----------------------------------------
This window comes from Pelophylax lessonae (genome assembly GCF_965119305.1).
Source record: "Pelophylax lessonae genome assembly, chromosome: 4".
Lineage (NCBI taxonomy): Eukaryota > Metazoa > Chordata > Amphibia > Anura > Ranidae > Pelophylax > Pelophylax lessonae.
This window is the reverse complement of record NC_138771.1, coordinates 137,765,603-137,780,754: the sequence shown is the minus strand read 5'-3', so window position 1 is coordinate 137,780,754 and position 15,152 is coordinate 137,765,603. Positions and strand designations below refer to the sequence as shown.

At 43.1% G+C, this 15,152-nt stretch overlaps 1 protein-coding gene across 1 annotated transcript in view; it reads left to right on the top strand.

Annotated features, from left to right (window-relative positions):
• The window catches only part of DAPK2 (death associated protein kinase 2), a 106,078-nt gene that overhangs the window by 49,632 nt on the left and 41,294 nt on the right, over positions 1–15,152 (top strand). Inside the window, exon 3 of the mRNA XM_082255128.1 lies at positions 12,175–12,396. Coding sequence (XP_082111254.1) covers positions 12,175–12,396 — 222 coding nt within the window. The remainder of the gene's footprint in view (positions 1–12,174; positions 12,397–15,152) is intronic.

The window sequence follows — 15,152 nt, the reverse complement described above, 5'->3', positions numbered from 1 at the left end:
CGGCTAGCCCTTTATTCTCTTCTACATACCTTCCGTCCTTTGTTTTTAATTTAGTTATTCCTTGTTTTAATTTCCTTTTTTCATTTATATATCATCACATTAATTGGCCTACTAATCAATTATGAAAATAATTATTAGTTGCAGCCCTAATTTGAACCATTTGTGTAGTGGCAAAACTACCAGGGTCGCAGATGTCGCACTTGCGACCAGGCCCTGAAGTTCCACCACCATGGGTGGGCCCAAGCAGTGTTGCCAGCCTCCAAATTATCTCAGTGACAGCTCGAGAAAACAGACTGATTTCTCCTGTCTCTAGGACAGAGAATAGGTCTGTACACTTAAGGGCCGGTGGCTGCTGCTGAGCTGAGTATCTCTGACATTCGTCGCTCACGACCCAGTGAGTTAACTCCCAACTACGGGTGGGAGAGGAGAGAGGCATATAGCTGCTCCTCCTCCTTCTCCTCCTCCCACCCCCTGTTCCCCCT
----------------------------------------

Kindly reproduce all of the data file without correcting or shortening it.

This window comes from Pelophylax lessonae (genome assembly GCF_965119305.1).
Source record: "Pelophylax lessonae genome assembly, chromosome: 4".
Lineage (NCBI taxonomy): Eukaryota > Metazoa > Chordata > Amphibia > Anura > Ranidae > Pelophylax > Pelophylax lessonae.
This window is the reverse complement of record NC_138771.1, coordinates 137,765,603-137,780,754: the sequence shown is the minus strand read 5'-3', so window position 1 is coordinate 137,780,754 and position 15,152 is coordinate 137,765,603. Positions and strand designations below refer to the sequence as shown.

At 43.1% G+C, this 15,152-nt stretch overlaps 1 protein-coding gene across 1 annotated transcript in view; it reads left to right on the top strand.

Annotated features, from left to right (window-relative positions):
• The window catches only part of DAPK2 (death associated protein kinase 2), a 106,078-nt gene that overhangs the window by 49,632 nt on the left and 41,294 nt on the right, over positions 1–15,152 (top strand). Inside the window, exon 3 of the mRNA XM_082255128.1 lies at positions 12,175–12,396. Coding sequence (XP_082111254.1) covers positions 12,175–12,396 — 222 coding nt within the window. The remainder of the gene's footprint in view (positions 1–12,174; positions 12,397–15,152) is intronic.

The window sequence follows — 15,152 nt, the reverse complement described above, 5'->3', positions numbered from 1 at the left end:
CGGCTAGCCCTTTATTCTCTTCTACATACCTTCCGTCCTTTGTTTTTAATTTAGTTATTCCTTGTTTTAATTTCCTTTTTTCATTTATATATCATCACATTAATTGGCCTACTAATCAATTATGAAAATAATTATTAGTTGCAGCCCTAATTTGAACCATTTGTGTAGTGGCAAAACTACCAGGGTCGCAGATGTCGCACTTGCGACCAGGCCCTGAAGTTCCACCACCATGGGTGGGCCCAAGCAGTGTTGCCAGCCTCCAAATTATCTCAGTGACAGCTCGAGAAAACAGACTGATTTCTCCTGTCTCTAGGACAGAGAATAGGTCTGTACACTTAAGGGCCGGTGGCTGCTGCTGAGCTGAGTATCTCTGACATTCGTCGCTCACGACCCAGTGAGTTAACTCCCAACTACGGGTGGGAGAGGAGAGAGGCATATAGCTGCTCCTCCTCCTTCTCCTCCTCCCACCCCCTGTTCCCCCT